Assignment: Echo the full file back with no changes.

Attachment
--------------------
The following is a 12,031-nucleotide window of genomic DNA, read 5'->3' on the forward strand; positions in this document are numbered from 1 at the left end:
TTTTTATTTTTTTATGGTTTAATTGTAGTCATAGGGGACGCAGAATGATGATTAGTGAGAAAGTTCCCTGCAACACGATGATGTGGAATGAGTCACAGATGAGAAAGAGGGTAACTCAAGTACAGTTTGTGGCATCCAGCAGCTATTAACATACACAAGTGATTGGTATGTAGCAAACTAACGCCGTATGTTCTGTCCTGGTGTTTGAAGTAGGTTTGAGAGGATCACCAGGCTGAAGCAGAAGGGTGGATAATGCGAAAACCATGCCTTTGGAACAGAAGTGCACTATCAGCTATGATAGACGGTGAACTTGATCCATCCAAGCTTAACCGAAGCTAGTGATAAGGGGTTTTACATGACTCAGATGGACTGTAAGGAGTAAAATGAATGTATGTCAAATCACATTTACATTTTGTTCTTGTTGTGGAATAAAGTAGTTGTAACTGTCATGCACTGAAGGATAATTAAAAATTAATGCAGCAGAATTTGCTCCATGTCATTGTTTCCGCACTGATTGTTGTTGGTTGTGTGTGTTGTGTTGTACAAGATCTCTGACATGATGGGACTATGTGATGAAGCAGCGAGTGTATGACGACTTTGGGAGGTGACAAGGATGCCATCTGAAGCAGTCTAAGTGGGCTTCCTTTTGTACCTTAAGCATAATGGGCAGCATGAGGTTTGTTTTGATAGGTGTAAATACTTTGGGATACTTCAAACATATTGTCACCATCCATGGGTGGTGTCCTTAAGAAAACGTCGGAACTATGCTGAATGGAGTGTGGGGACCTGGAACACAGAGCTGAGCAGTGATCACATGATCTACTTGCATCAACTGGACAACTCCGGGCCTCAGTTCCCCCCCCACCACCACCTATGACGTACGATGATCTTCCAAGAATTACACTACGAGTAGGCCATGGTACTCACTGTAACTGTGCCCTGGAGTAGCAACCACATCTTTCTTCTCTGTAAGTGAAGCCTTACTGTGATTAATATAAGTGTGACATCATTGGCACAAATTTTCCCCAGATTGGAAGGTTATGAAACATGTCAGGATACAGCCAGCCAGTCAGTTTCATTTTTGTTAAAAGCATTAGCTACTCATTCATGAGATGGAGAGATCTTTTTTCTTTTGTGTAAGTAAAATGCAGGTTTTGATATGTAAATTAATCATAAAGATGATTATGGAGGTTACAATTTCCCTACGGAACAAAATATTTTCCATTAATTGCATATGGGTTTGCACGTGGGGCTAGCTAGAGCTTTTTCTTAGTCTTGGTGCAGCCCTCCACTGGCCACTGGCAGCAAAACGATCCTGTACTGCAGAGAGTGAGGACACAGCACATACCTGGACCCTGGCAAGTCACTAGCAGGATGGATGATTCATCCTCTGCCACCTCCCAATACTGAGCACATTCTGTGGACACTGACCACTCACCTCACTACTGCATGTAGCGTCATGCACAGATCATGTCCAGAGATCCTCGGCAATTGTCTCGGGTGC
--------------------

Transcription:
The following is a 12,031-nucleotide window of genomic DNA, read 5'->3' on the forward strand; positions in this document are numbered from 1 at the left end:
TTTTTATTTTTTTATGGTTTAATTGTAGTCATAGGGGACGCAGAATGATGATTAGTGAGAAAGTTCCCTGCAACACGATGATGTGGAATGAGTCACAGATGAGAAAGAGGGTAACTCAAGTACAGTTTGTGGCATCCAGCAGCTATTAACATACACAAGTGATTGGTATGTAGCAAACTAACGCCGTATGTTCTGTCCTGGTGTTTGAAGTAGGTTTGAGAGGATCACCAGGCTGAAGCAGAAGGGTGGATAATGCGAAAACCATGCCTTTGGAACAGAAGTGCACTATCAGCTATGATAGACGGTGAACTTGATCCATCCAAGCTTAACCGAAGCTAGTGATAAGGGGTTTTACATGACTCAGATGGACTGTAAGGAGTAAAATGAATGTATGTCAAATCACATTTACATTTTGTTCTTGTTGTGGAATAAAGTAGTTGTAACTGTCATGCACTGAAGGATAATTAAAAATTAATGCAGCAGAATTTGCTCCATGTCATTGTTTCCGCACTGATTGTTGTTGGTTGTGTGTGTTGTGTTGTACAAGATCTCTGACATGATGGGACTATGTGATGAAGCAGCGAGTGTATGACGACTTTGGGAGGTGACAAGGATGCCATCTGAAGCAGTCTAAGTGGGCTTCCTTTTGTACCTTAAGCATAATGGGCAGCATGAGGTTTGTTTTGATAGGTGTAAATACTTTGGGATACTTCAAACATATTGTCACCATCCATGGGTGGTGTCCTTAAGAAAACGTCGGAACTATGCTGAATGGAGTGTGGGGACCTGGAACACAGAGCTGAGCAGTGATCACATGATCTACTTGCATCAACTGGACAACTCCGGGCCTCAGTTCCCCCCCCACCACCACCTATGACGTACGATGATCTTCCAAGAATTACACTACGAGTAGGCCATGGTACTCACTGTAACTGTGCCCTGGAGTAGCAACCACATCTTTCTTCTCTGTAAGTGAAGCCTTACTGTGATTAATATAAGTGTGACATCATTGGCACAAATTTTCCCCAGATTGGAAGGTTATGAAACATGTCAGGATACAGCCAGCCAGTCAGTTTCATTTTTGTTAAAAGCATTAGCTACTCATTCATGAGATGGAGAGATCTTTTTTCTTTTGTGTAAGTAAAATGCAGGTTTTGATATGTAAATTAATCATAAAGATGATTATGGAGGTTACAATTTCCCTACGGAACAAAATATTTTCCATTAATTGCATATGGGTTTGCACGTGGGGCTAGCTAGAGCTTTTTCTTAGTCTTGGTGCAGCCCTCCACTGGCCACTGGCAGCAAAACGATCCTGTACTGCAGAGAGTGAGGACACAGCACATACCTGGACCCTGGCAAGTCACTAGCAGGATGGATGATTCATCCTCTGCCACCTCCCAATACTGAGCACATTCTGTGGACACTGACCACTCACCTCACTACTGCATGTAGCGTCATGCACAGATCATGTCCAGAGATCCTCGGCAATTGTCTCGGGTGC